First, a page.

Sharp drop in the number of working Women; can Nirmala Sitharaman help?

The share of working women has dropped alarmingly in recent years. Among other things, child care, commuting and safety concerns have kept them away. But the Govt appears clueless

Representative Image (social media)
Representative Image (social media)

B Sivaraman/IPA

Indian women are not getting jobs though they are ready to work. Even among those women who are already working, the number of those who have suffered job losses in recent years is historically unparalleled.

As early as in April 2017, a World Bank Working paper titled ‘Precarious Drop’ had raised an alarm. Based on NSSO reports and the Census reports, the report claimed, “female labour force participation in India dropped by 19.6 million women from 2004–05 to 2011–12. Participation declined by 11.4 percent, from 42.6 to 31.2 percent during 1993–94 to 2011–12. Approximately 53 per cent of this drop occurred in rural India, among those ages 15 to 24 years”.

In just eight years two crore women dropping out of employment is no joke! Any government should have acted on a war-footing to reverse the trend. But Modi government, which took office in May 2014, didn’t even acknowledge the problem, leave alone acting upon it. So the female labour force participation further had a free fall during the 5 years of Modi’s first term to hit a historic low of 27 per cent in 2018.

These studies were followed by a spate of reports from reputed think tanks and research centres like Oxfam, autonomous research institutions like Azim Premji University, ICRIER, NCAER, LSE, and even UN agencies like UNDP and UN Women, which were equally shocking. But there was absolute silence from the Modi government!

Modi now boasts of appointing India’s first woman finance minister but neither Modi nor Nirmala Sitharaman have opened their mouth on the crisis of Indian women yet. The BJP Election Manifesto declared that, “We would formulate a comprehensive ‘Women in Workforce’ roadmap focused on dramatically increasing the female workforce participation rate over the next five years. Will they walk the talk?

In the election year itself, the CMIE, based on its surveys, showed that in a single year of 2018 alone women lost 8.8 million jobs—6.5 million in rural India and 2.3 million in urban India.

Why not introduce a job-loss allowance of 80 per cent of the last drawn wages three years for workers who lose their jobs as being practiced in many countries in the West?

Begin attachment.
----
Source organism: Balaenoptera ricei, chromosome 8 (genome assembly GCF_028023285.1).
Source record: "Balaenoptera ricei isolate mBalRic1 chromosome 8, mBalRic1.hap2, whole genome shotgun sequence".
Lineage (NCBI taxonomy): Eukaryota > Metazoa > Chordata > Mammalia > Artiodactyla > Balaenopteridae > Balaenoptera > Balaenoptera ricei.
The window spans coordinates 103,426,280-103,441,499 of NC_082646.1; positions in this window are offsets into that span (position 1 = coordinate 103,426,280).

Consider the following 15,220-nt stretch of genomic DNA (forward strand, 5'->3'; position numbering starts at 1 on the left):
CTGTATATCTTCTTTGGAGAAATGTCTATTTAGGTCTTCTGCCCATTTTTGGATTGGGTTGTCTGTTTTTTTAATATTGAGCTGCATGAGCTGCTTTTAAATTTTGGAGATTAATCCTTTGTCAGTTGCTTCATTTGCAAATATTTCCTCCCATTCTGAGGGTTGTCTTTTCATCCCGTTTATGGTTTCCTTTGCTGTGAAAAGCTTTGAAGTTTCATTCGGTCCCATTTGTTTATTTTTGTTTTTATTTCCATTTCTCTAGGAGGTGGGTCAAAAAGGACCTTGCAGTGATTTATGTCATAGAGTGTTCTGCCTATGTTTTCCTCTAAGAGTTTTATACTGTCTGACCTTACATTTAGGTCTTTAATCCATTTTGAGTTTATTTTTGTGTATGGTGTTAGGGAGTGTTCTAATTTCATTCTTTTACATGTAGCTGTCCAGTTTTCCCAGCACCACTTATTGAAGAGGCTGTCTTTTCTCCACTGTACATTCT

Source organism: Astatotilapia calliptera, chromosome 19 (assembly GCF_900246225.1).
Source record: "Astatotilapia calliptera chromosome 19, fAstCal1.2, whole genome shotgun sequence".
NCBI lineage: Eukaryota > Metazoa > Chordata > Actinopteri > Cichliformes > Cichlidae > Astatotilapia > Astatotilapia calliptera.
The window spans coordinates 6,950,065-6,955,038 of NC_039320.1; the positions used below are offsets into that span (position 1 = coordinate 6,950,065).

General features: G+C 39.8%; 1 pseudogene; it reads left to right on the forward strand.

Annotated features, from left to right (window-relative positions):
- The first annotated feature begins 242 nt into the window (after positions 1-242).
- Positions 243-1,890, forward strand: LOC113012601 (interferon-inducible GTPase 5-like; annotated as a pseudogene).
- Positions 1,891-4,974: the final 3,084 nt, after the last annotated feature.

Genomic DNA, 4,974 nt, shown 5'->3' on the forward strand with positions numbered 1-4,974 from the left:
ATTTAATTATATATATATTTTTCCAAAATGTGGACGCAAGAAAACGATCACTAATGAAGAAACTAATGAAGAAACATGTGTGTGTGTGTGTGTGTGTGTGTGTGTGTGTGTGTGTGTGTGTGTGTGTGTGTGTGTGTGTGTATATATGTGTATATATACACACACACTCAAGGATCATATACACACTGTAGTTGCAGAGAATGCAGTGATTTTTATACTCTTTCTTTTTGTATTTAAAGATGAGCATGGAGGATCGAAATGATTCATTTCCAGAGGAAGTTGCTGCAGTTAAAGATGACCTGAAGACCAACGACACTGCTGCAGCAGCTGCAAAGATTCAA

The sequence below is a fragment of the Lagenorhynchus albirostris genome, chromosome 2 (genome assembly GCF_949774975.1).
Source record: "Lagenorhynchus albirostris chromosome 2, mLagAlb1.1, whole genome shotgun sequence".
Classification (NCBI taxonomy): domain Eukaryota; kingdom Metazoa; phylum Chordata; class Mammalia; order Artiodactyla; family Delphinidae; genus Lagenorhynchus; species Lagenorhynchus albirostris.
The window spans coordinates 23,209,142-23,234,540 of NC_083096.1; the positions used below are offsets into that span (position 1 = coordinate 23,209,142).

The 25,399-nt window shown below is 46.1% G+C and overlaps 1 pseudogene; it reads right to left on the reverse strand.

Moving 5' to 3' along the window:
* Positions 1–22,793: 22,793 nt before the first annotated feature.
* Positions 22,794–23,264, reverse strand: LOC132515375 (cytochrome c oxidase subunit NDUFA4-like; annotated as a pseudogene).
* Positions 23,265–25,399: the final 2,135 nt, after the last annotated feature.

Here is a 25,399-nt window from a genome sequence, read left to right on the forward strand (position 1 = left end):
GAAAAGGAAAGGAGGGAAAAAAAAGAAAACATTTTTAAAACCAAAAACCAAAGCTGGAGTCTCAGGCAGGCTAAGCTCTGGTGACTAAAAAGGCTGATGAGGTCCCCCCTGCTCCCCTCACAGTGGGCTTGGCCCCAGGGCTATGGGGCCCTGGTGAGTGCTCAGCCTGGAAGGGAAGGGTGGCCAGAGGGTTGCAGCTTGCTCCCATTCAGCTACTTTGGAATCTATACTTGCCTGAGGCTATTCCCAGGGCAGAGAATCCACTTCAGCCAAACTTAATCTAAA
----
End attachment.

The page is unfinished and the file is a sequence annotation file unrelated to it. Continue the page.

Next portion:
According to the NSSO PLFS report, which Modi tried to suppress before elections but now has been forced to release without any change, among women who had completed secondary school education, the unemployment rate had shot up from 9.7 per cent in 2011–2012 to 17.3 per cent in 2017–2018 among rural women and for urban women from 4.0 per cent to 19.8 per cent.

Now Global corporate consultancy firm McKinsey has come up with another alarming report in June that up to 12 million Indian women might lose jobs in India due to automation in both tech industry as well as in manufacturing by 2030. What contingency plans does Modi have to cushion this catastrophic tech impact on women?

Child care burden is mainly responsible for many women leaving the workforce and so also are security concerns. The 2017 Maternity Benefit Act was too late and too little to address the problem of women giving up jobs due to childbirth and child care. It was supposed to cover only 8 per cent of the Indian organised sector workforce and left out 92 per cent of the unorganised and informal workers.

Commuting is a severe problem for working women and school girls. Nitish Kumar followed Jayalalithaa’s model of giving free bicycles to school girls and drastically brought down drop-out rate among school girls. But the BJP which was thumping its chest for ruling 15 States in India failed to extend the successful experiment of their own ally in other BJP-ruled States.

Delhi government of Arvind Kejriwal has declared its intention to allow free travel for women in Delhi Metro and bus services, a radical move to increase work participation of women. But instead of emulating the move in the states ruled by them, BJP has ridiculed the move as vote-catching exercise.

The Congress-led State government in Karnataka declared in December 2018 that girls in the State would get free education in government educational institutions up to postgraduate level and then the Rajasthan government followed suit in January this year, and since then Punjab government has also made a similar announcement. Despite Modi’s high-flown Beti Padhao! slogan, why are the BJP-led State governments not coming forward to emulate this and even declare that they would bear the educational cost for girls even if they study in private schools?

Sadly, when it comes to women’s welfare, even the usual jumlas of Modi are missing!

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